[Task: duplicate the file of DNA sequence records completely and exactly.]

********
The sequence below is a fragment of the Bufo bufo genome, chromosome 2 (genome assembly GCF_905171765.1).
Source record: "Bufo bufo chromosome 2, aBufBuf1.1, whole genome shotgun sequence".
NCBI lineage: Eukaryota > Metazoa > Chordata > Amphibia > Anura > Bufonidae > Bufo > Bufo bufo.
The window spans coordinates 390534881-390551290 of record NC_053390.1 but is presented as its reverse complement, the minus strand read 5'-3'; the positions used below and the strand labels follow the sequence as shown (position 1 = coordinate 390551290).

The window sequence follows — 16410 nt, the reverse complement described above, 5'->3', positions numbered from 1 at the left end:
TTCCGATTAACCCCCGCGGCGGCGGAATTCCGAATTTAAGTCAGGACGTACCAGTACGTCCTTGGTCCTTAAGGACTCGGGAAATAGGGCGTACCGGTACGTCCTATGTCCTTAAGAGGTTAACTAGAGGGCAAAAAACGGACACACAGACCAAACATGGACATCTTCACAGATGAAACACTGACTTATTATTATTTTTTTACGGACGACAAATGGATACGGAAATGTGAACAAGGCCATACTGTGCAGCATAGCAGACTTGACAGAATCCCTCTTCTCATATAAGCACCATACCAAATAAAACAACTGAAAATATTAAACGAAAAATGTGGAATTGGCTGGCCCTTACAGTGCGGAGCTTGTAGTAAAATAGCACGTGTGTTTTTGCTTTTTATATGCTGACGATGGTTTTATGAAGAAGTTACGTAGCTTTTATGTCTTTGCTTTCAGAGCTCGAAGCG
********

The sequence below is a fragment of the Bufo bufo genome, chromosome 2 (genome assembly GCF_905171765.1).
Source record: "Bufo bufo chromosome 2, aBufBuf1.1, whole genome shotgun sequence".
NCBI lineage: Eukaryota > Metazoa > Chordata > Amphibia > Anura > Bufonidae > Bufo > Bufo bufo.
The window spans coordinates 390534881-390551290 of record NC_053390.1 but is presented as its reverse complement, the minus strand read 5'-3'; the positions used below and the strand labels follow the sequence as shown (position 1 = coordinate 390551290).

The window sequence follows — 16410 nt, the reverse complement described above, 5'->3', positions numbered from 1 at the left end:
TTCCGATTAACCCCCGCGGCGGCGGAATTCCGAATTTAAGTCAGGACGTACCAGTACGTCCTTGGTCCTTAAGGACTCGGGAAATAGGGCGTACCGGTACGTCCTATGTCCTTAAGAGGTTAACTAGAGGGCAAAAAACGGACACACAGACCAAACATGGACATCTTCACAGATGAAACACTGACTTATTATTATTTTTTTACGGACGACAAATGGATACGGAAATGTGAACAAGGCCATACTGTGCAGCATAGCAGACTTGACAGAATCCCTCTTCTCATATAAGCACCATACCAAATAAAACAACTGAAAATATTAAACGAAAAATGTGGAATTGGCTGGCCCTTACAGTGCGGAGCTTGTAGTAAAATAGCACGTGTGTTTTTGCTTTTTATATGCTGACGATGGTTTTATGAAGAAGTTACGTAGCTTTTATGTCTTTGCTTTCAGAGCTCGAAGCG